If someone tries to break the record, Banan Sultan Nassereddine knows what she will do: "I will try to beat it again."

Banan Sultan broke the world record in memory

“Anyone with a strong desire and a goal can do what I did,” she says.

Our brain is a super machine capable of learning the most incredible things.

And with practice and repetition, you can set a world record.

“You don't have to be born with superpowers to have a good memory,” researcher Olav Schewe says. He provides some useful tips.

But first, let’s talk to Banan Sultan Nassereddine from Lebanon.

Banan Sultan Nassereddine wants to become a doctor.

In record time

Nassereddine memorised the names of the 206 bones in the body. Then she recited them at lightning speed in front of people from the Guinness World Records.

“I did it in 5 minutes and 37 seconds,” she says.

She stood in front of a screen displaying different parts of the body.

As soon as the bones were pointed out, she recited their names.

(Video: Safir High School)

“There were two people who timed it, two biology experts, and he audience at the venue,” she says.

“How did you manage to remember all the bones?”

“I practiced over and over again. First, I divided the body into four parts and memorised one group at a time,” she says.

Not only did she have to remember the names, but she also had to distinguish between the different bones.

Here are the different parts in the hand that Nassereddine had to learn and recite.

Without superpowers

Nassereddine says she is an ordinary teenager without superpowers.

“Anyone with a strong desire and a goal can do what I did,” she says.

She does four things that help the brain along the way. She reads, engages in physical activity, plans, and gets enough sleep.

“What will you do if someone breaks your record?”

“Then I will try to beat it again. And it might even attempt to break my own record before that,” she says.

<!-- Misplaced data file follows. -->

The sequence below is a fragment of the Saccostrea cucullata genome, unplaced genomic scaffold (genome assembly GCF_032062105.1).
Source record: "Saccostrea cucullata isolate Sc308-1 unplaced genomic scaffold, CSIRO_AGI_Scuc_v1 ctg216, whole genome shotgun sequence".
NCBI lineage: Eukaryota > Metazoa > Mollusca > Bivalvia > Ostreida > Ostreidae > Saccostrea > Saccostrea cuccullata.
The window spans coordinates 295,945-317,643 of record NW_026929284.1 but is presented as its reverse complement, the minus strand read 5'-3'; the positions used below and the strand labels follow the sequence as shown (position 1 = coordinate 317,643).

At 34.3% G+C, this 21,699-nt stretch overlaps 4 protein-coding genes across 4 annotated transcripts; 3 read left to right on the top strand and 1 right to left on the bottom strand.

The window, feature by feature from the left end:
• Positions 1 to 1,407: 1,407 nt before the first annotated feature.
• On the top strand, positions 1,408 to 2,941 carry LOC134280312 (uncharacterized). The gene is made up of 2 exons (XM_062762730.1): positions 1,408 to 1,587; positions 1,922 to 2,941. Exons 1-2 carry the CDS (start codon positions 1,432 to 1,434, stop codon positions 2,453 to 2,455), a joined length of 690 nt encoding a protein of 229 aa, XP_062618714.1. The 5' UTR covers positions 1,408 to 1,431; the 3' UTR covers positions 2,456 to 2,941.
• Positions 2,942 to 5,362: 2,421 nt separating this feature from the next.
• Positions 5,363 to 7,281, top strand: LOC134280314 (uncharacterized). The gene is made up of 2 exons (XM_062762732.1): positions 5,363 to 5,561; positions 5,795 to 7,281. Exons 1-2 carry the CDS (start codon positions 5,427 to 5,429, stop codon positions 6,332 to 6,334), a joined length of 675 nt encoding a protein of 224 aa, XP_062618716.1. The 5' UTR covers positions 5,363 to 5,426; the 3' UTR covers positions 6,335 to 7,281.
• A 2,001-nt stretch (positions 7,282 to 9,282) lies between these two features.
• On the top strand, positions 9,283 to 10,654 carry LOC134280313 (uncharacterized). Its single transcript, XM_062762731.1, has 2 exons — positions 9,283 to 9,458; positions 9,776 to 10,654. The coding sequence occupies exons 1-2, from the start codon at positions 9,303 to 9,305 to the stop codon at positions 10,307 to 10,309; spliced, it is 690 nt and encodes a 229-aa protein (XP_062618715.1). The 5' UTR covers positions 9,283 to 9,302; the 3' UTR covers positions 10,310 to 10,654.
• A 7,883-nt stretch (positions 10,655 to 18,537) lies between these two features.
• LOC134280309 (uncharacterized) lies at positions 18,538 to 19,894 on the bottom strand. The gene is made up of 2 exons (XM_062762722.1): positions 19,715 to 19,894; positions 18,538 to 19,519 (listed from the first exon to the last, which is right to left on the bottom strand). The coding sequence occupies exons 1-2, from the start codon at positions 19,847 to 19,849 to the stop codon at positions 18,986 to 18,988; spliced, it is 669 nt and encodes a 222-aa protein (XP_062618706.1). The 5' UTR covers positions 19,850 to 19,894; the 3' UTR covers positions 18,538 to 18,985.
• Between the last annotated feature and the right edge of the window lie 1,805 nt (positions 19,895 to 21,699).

Olav Schewe is a researcher at the University of Oxford.

Training the brain

Researcher Olav Schewe is impressed.

“This is inspiring for anyone who wants to memorise things,” he says.

There is a World Memory Championship to test memory skills.

“People there have managed to memorise the order of an entire deck of cards in under 20 seconds,” he says.

He agrees with Nassereddine. Practice makes perfect.

“Those who compete are ordinary people who have started training their brains,” he says.

Schewe's memory tips:

  • Test yourself. For example, with flashcards.
  • Repeat the information over several days. This gives the brain time to work during sleep. The ‘truck’ with information has time to travel from short-term memory to long-term memory.
  • Connect what you learn to other things. If you are learning the capital of Spain, check where it is on the map and what it looks like there.

The brain likes pictures

Schewe has conducted extensive research on how to improve our memory and has several tips.

“Our brain loves pictures. It may therefore be helpful to visualise or find pictures related to what you want to remember,” he says.

Another tip is to test yourself.

“Let’s say you want to learn the capitals of Europe. It’s better to do more than just look at a list,” he says.

Creating flashcards is a good idea. Write ‘Spain’ on one side and the capital ‘Madrid’ on the other.

“Then you can guess for yourself and flip the card. Over time, you remove the cards you know well,” Schewe says.

Make sure to shuffle the order of the cards.

Acts like the brain’s truck

Schewe suggests repeating the information over several days. The main reason is sleep.

“We have two centres in our brain called the hippocampus,” he says.

They function as intermediate storage.

“When we read a book, we store a lot of information here,” he says.

When we go to sleep, the hippocampus works like a truck.

It drives off to our long-term memory.

“There’s a vast area where the truck can unload information,” Schewe says.

When the break is over, and we continue learning, the truck drives back.

“So we need breaks for the truck to have time to unload everything,” he says.

The brain has room for all the books in the world

“Can our brains become full?”

“No. There’s plenty of space in our long-term memory,” Schewe says.

There is not enough time in a lifetime to fill it up.

“If you were to memorise all the books in the world, you would only use a small portion of your brain's long-term memory,” he says.


Translated by Alette Bjordal Gjellesvik.

Read the Norwegian version of this article on ung.forskning.no

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